Mariyammal is a 14 year old orphaned girl. She lost her father in 2013 and mother in 2015 due to HIV. She went to live with her aunt who looked after her well but died in 2017. Now she was left with an aging granny and uncle. From the beginning her uncle wanted her out, fearing she may infect his two children. Unsupported, Mariyammal stopped her treatment. The local Positive woman’s network took an interest and delivered her tablets, and at the same time counselled her uncle. After few sessions, his misconceptions were cleared. The ‘fear factor’ is often easy to dispel. Uncle is now a model guardian – apart from not yet knowing how to talk to her about HIV.
This is a short review of how you have been part of this work since September 2017.
In the first phase we were busy tracing children with HIV in 6 Districts and strengthening ties with government services. We recorded each child’s condition while identifying and motivating those who had discontinued treatment or needed tests or review.
In the second phase we concentrated on the recalcitrant cases refusing treatment (mostly adolescent boys) and those not following advice.
In the third phase we concentrated on persuading guardians to talk to their wards about their condition and when old enough to tell them they had HIV. Many guardians were fearful and reluctant. But most of the older children knew they had HIV and were confused at their guardian’s refusal to discuss it. Disclosure and discussion are important because they lead to better treatment adherence later on.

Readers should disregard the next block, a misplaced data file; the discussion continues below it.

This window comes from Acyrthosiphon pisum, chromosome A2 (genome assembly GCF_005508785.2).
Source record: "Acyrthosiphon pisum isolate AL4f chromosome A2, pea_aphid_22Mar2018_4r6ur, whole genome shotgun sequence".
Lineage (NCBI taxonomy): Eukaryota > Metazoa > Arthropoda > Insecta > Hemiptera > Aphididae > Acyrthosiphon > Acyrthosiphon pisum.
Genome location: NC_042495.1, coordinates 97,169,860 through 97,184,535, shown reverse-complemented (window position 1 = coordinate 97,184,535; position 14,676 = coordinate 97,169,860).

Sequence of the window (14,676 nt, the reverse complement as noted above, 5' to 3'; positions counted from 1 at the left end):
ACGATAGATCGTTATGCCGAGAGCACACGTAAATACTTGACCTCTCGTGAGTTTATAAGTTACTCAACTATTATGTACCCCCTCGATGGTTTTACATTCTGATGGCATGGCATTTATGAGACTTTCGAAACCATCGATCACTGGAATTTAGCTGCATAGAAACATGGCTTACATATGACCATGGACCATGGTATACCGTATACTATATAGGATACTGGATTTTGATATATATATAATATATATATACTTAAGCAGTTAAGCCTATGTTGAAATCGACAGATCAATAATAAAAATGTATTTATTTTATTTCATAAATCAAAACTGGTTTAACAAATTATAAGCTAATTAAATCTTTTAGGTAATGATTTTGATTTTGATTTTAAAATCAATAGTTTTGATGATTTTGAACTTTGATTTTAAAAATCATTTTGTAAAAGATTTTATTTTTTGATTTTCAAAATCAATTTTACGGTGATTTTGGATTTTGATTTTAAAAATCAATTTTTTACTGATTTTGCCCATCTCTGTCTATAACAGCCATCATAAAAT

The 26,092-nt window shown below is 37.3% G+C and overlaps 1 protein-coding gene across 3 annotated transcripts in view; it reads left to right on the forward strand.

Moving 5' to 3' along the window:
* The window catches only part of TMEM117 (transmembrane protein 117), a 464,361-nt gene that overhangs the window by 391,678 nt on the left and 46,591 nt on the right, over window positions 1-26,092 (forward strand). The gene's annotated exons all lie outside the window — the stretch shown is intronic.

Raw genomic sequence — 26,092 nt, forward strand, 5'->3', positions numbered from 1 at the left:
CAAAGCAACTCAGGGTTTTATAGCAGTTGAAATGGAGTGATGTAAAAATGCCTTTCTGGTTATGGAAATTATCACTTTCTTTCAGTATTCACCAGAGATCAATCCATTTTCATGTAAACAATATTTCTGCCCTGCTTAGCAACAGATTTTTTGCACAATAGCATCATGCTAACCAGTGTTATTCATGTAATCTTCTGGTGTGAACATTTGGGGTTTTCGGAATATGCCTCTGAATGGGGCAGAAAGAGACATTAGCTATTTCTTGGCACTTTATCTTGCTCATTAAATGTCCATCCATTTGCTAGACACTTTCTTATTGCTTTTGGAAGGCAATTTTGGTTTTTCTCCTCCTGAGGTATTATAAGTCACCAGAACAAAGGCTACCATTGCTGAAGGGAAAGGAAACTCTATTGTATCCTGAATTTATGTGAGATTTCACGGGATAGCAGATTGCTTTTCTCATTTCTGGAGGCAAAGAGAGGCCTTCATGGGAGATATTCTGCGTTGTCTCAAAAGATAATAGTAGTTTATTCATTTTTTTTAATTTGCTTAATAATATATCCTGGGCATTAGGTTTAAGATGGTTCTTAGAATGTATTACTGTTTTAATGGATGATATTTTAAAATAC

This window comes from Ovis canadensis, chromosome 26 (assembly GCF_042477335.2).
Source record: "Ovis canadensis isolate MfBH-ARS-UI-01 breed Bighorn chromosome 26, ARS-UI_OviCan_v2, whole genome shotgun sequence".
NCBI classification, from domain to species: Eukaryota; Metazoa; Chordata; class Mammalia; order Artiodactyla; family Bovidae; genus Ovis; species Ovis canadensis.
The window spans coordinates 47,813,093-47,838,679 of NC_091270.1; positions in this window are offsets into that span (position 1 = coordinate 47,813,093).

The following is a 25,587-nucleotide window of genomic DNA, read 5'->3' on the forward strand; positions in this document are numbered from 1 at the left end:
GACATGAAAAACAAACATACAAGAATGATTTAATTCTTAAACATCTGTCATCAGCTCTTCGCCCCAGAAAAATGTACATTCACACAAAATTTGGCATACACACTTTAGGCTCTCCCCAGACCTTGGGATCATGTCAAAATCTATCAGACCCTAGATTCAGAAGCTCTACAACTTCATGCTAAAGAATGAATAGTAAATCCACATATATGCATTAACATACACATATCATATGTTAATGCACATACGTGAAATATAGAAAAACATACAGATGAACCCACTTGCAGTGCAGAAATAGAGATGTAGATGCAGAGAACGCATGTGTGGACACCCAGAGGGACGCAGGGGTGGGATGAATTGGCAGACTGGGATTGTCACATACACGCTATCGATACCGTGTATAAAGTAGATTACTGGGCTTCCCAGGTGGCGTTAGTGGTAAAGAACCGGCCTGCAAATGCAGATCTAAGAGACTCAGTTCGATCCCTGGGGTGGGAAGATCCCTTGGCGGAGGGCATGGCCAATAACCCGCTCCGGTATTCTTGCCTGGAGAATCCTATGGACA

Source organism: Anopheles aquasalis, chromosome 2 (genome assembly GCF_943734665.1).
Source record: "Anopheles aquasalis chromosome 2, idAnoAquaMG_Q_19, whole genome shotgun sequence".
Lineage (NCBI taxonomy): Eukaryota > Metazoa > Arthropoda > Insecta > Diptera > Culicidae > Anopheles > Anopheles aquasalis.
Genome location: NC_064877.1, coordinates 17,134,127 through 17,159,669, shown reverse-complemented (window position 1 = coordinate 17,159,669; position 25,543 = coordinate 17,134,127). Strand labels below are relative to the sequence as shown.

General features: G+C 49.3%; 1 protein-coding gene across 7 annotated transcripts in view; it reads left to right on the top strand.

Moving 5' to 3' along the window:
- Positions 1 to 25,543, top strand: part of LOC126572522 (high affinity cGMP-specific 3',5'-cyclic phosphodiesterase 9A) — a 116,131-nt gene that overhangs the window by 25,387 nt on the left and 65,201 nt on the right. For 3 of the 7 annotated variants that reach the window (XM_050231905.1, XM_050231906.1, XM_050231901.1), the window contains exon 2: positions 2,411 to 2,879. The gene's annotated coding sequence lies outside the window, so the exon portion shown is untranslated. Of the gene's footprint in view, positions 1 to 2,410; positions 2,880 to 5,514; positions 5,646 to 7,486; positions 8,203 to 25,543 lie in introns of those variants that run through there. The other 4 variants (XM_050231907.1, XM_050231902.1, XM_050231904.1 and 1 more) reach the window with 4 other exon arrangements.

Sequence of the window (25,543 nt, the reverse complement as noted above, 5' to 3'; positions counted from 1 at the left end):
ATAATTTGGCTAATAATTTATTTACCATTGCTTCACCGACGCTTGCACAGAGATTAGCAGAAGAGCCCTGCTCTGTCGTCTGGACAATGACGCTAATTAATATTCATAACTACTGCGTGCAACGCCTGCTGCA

In the fourth phase we turned our attention to young people of marriageable age, discussions included whether it was OK to marry a person without HIV (yes), and if so, the importance of disclosure and very regular treatment.
Then came severe lockdown and the absolute priority was to get life-giving treatment to kids and their guardians who were unable to get to hospital on public transport, fearing police checks or other problems. Then we had to deal with a fresh batch of ‘refuseniks’. When things opened up, many needed motivation for additional treatment or for 6 monthly and other tests.
This month we completed a major review. We find that there are only 5 children below age 4 with HIV – what a change! There are 416 between the ages of 4 and 15 who will need medium to long term observation and 200 older teens. 352 have turned 18 and although no longer ‘children’ we will support them as needed – including marriage guidance.
So what now? When a major grant ends in March this work will rely almost entirely on your donations through GlobalGiving. We will ensure that we are focussing on where we can make the most impact and continue support for the children we’ve been working with.
Thank you for your continued donations, you make this vital work possible. With very best wishes and wherever you are, please stay safe.
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